The past decade has been marked by rapid development and prosperity for the city of Leskovac. This is not only a result of new investment but also of innovation and of the city’s participation in many projects.
The City of Leskovac recently received recognition from NALED for its contribution to improving the business environment. What did Leskovac do to deserve this prestigious recognition?
– Since my team and I took over, we have tried to develop Leskovac as a city with a good business environment. This has been shown by Jeanci, Health Actavis, Jura, Mita, Fungo jug, Cukljenik and many other companies expanding their production in our city.
The City of Leskovac was among the first to approach the certification process in 2008 when we signed a Cooperation Agreement on the Business Friendly Certification Programme. From that day to this, we have worked continuously to meet the criteria for the City to receive that coveted certificate.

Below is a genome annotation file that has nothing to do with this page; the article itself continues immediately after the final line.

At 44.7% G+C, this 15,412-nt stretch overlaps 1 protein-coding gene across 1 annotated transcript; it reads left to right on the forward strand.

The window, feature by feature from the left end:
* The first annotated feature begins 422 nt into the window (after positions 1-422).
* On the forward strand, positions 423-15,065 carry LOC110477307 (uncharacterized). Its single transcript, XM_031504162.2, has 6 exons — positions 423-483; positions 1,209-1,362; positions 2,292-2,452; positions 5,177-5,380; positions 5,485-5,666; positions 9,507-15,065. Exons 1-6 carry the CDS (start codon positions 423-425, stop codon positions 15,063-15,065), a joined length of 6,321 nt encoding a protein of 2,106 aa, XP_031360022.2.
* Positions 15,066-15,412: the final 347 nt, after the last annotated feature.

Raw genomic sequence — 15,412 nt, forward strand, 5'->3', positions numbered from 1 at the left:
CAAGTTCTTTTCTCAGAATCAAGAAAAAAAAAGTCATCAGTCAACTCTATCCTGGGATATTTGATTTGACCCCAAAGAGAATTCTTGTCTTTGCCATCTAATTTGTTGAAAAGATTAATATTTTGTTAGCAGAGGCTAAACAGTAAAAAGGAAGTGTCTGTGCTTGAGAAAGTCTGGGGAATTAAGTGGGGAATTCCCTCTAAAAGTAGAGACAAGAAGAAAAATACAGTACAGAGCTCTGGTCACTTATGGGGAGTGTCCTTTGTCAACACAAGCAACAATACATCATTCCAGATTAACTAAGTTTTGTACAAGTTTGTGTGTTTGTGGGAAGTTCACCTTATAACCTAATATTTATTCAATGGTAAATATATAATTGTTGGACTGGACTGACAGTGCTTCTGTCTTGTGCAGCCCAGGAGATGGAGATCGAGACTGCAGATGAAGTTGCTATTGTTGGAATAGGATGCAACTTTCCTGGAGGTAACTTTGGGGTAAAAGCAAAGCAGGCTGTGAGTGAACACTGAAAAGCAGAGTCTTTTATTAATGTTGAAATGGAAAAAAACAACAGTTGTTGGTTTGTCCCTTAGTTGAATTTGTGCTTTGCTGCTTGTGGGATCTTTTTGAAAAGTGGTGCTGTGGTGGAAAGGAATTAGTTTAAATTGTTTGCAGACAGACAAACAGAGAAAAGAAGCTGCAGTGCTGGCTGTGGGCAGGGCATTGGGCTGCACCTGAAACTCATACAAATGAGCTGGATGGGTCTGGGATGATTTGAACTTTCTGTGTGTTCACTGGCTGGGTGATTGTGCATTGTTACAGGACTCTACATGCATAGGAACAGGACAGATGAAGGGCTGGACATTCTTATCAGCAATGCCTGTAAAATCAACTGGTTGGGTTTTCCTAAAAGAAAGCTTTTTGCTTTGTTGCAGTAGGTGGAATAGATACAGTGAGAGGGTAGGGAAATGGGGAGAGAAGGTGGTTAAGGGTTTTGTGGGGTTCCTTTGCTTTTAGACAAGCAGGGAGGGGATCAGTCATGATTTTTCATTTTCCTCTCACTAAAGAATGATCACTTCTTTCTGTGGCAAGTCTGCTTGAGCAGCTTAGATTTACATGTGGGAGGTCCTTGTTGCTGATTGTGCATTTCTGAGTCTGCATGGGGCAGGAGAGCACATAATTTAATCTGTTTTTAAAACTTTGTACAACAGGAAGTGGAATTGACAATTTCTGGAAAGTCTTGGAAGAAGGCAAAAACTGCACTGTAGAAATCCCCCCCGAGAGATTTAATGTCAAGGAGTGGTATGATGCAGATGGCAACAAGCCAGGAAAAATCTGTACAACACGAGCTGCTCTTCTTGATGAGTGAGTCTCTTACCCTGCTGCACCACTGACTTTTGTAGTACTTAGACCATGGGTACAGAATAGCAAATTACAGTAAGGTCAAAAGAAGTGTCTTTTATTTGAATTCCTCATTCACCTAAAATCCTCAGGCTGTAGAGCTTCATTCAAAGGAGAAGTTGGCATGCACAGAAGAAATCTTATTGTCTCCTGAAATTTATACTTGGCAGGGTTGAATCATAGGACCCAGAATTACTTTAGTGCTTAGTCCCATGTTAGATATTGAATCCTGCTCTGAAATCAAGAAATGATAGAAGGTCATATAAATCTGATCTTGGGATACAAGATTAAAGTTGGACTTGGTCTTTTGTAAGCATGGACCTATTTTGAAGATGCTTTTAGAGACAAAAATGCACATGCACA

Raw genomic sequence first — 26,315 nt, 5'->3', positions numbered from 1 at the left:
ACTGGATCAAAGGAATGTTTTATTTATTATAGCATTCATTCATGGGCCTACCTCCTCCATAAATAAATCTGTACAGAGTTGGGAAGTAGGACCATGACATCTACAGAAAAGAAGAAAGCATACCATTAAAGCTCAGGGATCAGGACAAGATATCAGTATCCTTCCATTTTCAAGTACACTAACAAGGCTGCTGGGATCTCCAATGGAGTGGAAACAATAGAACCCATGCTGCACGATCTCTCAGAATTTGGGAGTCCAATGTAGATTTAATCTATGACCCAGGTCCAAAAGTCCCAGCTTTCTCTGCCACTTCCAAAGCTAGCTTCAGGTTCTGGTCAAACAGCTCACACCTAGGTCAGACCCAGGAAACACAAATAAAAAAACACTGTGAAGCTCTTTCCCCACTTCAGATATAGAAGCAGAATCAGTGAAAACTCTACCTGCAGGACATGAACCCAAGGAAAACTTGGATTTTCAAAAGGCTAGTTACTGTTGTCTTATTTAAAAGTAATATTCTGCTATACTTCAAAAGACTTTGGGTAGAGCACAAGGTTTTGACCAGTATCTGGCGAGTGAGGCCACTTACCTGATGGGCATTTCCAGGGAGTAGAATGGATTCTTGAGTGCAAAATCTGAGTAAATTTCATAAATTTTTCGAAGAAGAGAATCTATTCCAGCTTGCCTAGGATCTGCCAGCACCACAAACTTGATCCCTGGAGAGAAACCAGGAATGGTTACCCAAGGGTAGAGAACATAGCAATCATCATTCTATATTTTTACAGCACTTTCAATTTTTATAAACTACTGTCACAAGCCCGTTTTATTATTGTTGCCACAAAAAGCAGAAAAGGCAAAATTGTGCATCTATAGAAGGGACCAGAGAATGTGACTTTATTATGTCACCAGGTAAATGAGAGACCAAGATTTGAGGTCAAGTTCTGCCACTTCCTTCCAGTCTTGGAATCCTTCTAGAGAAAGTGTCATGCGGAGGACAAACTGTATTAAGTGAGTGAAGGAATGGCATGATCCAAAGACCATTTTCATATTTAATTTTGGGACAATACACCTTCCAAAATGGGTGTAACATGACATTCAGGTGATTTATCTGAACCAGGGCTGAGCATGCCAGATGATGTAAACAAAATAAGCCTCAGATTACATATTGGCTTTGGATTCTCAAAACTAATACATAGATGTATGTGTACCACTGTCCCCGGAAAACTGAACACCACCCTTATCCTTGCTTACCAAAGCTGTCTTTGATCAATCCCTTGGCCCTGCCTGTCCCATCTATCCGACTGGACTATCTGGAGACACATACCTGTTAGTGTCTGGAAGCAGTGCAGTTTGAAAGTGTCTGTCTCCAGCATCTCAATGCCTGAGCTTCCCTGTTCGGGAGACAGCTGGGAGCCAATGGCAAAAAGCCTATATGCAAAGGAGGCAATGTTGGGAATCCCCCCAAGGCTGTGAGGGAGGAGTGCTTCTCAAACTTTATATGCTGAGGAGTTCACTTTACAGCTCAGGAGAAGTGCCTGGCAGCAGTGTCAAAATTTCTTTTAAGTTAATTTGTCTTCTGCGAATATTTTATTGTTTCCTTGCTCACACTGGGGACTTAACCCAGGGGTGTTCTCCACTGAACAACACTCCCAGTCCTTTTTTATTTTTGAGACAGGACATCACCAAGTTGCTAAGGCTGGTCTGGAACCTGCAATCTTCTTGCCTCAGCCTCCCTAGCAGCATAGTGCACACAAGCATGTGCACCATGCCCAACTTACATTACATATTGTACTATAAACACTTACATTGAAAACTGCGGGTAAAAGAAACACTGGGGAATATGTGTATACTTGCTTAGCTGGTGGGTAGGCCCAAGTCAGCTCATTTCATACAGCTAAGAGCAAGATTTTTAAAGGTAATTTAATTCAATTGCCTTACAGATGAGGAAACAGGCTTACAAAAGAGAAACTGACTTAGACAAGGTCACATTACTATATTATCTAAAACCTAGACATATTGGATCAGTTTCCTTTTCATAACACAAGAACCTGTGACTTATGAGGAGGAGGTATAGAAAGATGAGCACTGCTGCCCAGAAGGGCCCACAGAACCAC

Creating an attractive and favourable business “climate” does not mean only providing financial incentives to investors, although the City of Leskovac has done a lot to provide financial support to both domestic and foreign investors. In addition, we hold regular meetings with businesspeople and try to solve their problems to ease their operations.
With the help of the Serbian Government, we have already bought two bankrupt companies, DP Jugekspres and DP Sintetika, for which we set aside 70 million dinars. We have made them available free of charge to the Korean company Jura and the Turkish company Jeanci, which plan to expand and hire workers.
All requests of investors that have the status of an ‘investment of local importance’ are treated as a priority and resolved under urgent procedure
One of the attributes of Leskovac mentioned among investors is the reorganisation of city institutions and the creation of an efficient administration. What has specifically been done on that front?
– Implementation of regulatory reforms and the full implementation of the electronic registry of administrative procedures, as well as implementing the practice of issuing documents ex-officio a year before application of the “integrated procedure” – these are the best indicators of the organisation of the administration in our city.